4. Gareth van der King

    October 16, 2010 at 6:21 am

    Soon the scousers will hate this lot too.
    The pool are going to find it difficult to get back to the glory days.
    These owners are not going to be like Man city or Chelski’s but more like Villa’s. The pool need major investment to compete at the top.

  5. Lyle

    October 15, 2010 at 6:52 pm

    Yay… the Kop loves Americans again! Yay! The jingoistic, anti-American days are gone forever! Yay!!!

  6. Carolyn

    October 15, 2010 at 4:41 pm

    Liverpool may have settled one major problem with a change of ownership but I think the other major problem still exists, that is the horrible performance of the team. I still think that Roy Hodgson is not the right manager for Liverpool and that the team will not improve unless a new manager comes in with better tactics, team selection and better motivational skills. We will have to wait and see how long it takes NESV to begin making changes that improve the team’s performaces. For now, Liverpool have solved one problem but the other remains. It’s better to have unpopular ownership with a winning team (Like Manchester United) than a popular owner and a mediocre team.

    • Lyle

      October 15, 2010 at 6:53 pm

      Hodgson haters are the worse people in the world. He’s the best thing that has ever happened to Liverpool. Mark my words.

      • Gaz Hunt

        October 15, 2010 at 7:14 pm

        I’m not sure he’s saying he hates Hodgson – he’s saying he may not be the manager for this particular club.

        I personally disagree and also think Hodgson is one of the best things to happen to Liverpool.

  7. Charles

    October 15, 2010 at 4:22 pm

    I have one question. Liverpool was facing a huge debt. Where did it go? Was it wrapped up into sale, so that the debt was part of the 300 Million pounds, if so what was the real value of the club? Chuck the late comer

    • Gaz Hunt

      October 15, 2010 at 4:44 pm

      Not sure if the 300 million includes the debt or not. At first I thought that it didn’t but looking further into it, I think that the 300 million may include the debt needed to pay off to purchase the club.

      • Brian

        October 15, 2010 at 11:29 pm

        The 300 million pound purchase price does include the debt. In any sale of a business where the whole thing is purchased, the accountants add up the total book value of the assets (stadium, trademarks, equipment, etc) and subtract from that the total book value of the liabilities (i.e. debt). The difference between the two is the net book value of the company. For Hicks and Gillette to make a profit on the sale, the value of the assets must be more than the liabilities. Based upon the news reporting, I am going to assume that the bid of 300 million was equal to or less than the net book value of the business.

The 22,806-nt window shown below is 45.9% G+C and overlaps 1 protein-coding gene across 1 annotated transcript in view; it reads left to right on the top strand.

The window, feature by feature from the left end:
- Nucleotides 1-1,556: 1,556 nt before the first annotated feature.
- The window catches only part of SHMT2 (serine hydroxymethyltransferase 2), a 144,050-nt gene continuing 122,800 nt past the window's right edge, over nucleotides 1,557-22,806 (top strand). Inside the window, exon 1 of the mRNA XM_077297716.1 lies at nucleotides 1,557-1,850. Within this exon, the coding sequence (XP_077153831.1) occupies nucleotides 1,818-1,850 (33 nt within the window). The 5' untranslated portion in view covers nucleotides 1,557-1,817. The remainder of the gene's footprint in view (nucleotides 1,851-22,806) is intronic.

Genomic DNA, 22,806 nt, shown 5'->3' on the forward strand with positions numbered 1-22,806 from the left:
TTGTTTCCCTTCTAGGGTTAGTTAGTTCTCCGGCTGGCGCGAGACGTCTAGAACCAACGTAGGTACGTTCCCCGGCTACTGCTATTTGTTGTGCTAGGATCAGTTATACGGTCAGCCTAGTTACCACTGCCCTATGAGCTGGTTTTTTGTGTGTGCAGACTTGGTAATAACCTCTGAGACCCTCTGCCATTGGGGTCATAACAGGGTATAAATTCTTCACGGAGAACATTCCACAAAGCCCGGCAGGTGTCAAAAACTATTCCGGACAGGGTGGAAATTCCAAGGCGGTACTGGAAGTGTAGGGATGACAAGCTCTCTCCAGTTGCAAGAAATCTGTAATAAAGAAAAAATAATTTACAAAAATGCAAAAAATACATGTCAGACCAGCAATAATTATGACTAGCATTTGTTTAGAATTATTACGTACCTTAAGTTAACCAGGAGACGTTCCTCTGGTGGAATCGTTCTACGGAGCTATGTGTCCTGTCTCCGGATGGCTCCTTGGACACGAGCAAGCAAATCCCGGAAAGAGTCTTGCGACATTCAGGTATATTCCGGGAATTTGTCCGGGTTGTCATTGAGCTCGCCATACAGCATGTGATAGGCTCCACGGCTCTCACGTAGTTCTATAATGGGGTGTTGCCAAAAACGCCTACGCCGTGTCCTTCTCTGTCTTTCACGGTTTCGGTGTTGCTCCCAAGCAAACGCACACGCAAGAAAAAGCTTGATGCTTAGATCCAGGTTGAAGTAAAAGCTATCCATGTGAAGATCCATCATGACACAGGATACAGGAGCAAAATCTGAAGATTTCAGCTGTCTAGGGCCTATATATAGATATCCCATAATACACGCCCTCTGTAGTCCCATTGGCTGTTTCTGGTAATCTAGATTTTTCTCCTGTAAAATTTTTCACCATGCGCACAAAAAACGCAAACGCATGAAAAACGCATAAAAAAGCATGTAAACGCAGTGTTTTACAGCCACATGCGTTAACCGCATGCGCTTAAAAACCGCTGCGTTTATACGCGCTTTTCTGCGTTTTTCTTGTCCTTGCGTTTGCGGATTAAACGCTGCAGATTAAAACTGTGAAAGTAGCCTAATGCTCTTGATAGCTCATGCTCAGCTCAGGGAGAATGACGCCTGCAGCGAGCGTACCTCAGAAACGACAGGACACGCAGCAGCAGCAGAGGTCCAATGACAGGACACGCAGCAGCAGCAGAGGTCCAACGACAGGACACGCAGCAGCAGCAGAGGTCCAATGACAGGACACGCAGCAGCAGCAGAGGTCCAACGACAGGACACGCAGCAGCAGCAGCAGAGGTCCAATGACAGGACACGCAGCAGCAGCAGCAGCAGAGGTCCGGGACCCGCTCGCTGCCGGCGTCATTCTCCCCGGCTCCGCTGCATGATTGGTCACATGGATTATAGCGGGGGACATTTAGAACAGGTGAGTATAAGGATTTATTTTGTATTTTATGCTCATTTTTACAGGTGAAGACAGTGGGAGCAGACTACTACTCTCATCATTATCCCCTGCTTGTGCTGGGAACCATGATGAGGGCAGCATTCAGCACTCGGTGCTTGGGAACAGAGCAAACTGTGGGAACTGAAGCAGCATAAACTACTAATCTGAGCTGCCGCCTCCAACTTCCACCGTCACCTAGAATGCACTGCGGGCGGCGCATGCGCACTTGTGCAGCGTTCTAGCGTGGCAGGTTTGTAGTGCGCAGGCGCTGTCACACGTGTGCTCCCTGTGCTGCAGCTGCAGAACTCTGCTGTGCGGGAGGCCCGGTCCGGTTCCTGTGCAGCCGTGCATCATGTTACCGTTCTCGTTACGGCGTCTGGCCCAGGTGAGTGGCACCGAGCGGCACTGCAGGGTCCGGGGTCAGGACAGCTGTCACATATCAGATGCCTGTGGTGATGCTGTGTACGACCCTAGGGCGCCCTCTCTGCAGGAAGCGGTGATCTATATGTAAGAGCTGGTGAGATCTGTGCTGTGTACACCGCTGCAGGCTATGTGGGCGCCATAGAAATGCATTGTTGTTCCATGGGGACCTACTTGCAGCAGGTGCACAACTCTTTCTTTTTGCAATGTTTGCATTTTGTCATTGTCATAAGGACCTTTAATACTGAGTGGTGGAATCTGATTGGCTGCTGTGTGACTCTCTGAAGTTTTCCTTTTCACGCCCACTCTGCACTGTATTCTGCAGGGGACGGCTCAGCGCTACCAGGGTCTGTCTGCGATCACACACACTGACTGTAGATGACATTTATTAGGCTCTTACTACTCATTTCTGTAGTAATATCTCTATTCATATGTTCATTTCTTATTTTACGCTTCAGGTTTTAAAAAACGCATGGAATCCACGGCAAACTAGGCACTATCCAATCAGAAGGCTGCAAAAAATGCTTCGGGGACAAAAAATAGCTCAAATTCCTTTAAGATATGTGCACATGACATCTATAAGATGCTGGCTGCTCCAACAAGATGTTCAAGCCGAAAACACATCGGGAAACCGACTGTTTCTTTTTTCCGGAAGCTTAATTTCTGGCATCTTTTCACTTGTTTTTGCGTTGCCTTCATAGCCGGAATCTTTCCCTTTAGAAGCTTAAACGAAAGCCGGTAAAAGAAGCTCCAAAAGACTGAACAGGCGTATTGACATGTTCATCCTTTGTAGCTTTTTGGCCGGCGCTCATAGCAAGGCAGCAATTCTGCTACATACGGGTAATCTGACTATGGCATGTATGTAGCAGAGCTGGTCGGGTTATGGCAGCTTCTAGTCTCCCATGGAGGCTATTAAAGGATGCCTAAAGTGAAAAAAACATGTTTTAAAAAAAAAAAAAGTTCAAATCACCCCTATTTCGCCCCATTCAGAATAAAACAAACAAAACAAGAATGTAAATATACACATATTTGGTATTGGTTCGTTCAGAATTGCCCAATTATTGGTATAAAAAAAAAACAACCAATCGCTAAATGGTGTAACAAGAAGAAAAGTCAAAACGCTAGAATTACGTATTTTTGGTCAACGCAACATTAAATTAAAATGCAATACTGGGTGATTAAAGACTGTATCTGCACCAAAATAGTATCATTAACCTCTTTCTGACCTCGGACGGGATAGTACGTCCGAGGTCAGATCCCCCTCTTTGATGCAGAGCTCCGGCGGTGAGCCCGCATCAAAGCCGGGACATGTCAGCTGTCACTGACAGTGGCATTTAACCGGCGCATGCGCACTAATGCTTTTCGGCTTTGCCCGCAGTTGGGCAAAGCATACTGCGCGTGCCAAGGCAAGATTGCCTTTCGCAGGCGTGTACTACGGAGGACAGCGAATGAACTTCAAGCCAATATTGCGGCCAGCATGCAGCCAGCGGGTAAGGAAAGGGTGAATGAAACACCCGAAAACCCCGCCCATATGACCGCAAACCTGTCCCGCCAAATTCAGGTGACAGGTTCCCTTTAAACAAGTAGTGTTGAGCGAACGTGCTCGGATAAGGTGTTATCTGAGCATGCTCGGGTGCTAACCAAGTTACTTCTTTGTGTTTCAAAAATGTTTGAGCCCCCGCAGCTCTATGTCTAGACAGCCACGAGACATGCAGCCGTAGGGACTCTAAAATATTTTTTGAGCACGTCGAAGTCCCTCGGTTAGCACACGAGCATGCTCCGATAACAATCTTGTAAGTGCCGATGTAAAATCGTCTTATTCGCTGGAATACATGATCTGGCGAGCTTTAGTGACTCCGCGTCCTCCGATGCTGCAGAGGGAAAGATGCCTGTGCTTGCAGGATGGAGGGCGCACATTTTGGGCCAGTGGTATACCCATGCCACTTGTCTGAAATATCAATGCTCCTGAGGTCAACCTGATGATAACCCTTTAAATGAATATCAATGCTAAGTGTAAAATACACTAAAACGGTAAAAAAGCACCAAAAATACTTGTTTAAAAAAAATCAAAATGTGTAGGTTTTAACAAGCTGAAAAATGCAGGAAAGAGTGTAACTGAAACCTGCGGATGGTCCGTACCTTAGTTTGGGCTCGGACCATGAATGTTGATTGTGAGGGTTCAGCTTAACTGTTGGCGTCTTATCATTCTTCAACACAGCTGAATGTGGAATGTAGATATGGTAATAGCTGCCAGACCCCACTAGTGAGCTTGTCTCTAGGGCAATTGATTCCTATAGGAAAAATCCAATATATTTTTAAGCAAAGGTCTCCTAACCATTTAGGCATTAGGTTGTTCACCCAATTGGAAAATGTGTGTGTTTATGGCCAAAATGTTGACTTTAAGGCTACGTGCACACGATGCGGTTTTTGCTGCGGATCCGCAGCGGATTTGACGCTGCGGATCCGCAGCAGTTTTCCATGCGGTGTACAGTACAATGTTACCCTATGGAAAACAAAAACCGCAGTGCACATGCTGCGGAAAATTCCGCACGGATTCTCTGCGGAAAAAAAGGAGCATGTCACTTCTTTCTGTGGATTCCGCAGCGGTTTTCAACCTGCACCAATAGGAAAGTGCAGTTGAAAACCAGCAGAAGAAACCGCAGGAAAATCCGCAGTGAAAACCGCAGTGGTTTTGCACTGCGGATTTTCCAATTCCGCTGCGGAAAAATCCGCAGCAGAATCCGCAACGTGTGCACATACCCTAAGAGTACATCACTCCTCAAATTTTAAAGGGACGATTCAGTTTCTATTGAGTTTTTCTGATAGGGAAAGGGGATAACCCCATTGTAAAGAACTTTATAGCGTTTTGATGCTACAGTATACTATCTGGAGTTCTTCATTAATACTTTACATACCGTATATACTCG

In any case, John Henry and company have acquired a great club with excellent potential. My guess going forward, is that they will go ahead and redevelop Anfield in the same way they did with Fenway Park.

  8. Fernando

    October 15, 2010 at 4:13 pm

    One of the interesting things about the whole Liverpool saga has been that some pundits have questioned the intentions of the foreign owners. That barb is usually aimed at the American owners.

    Say what you will about the Glazers and Hicks/Gillette, but the mere fact that there have been ZERO bids from any serious bidders from the UK makes me think that the pundits should be asking why the richest people in England avoid buying these teams.

    It’s clear the American owners see earning potential that could potentially dwarf what their American teams make.

  9. LizM

    October 15, 2010 at 2:39 pm

    I’d love to see a Peter Morgan movie about all this.

  10. Ryan

    October 15, 2010 at 2:13 pm

    Good summary! The last note is a similar wish I hope for. It might be awhile before I have the funds to travel to Anfield – I’d love for it to be my first live Liverpool experience…not a new stadium.

  11. dominjon

    October 15, 2010 at 2:09 pm

    NESV got a very good deal, I hope they will therefore be able to swiftly work on either a new stadium, or if it posible, finding a practical way to add 20,000 more seats to Anfield. Also, although I expect sensible transfer policies, I would hope they make some sort of exception in January and bring in some real quality.
    I expect Hodgson to be given some time to show he is up to the job, but if Liverpool continue to struggle badly then I hope they get a new manager in time to be in charge for those purchases in January.

  12. Matt

    October 15, 2010 at 2:07 pm

    Who’s Gillette? A razorblade?

  13. Phenoum

    October 15, 2010 at 12:55 pm

    wow – only 300 pounds? I could’ve bought Liverpool!!!

    • Gaz Hunt

      October 15, 2010 at 1:00 pm

      Hah! Should be fixed now to read £300 million.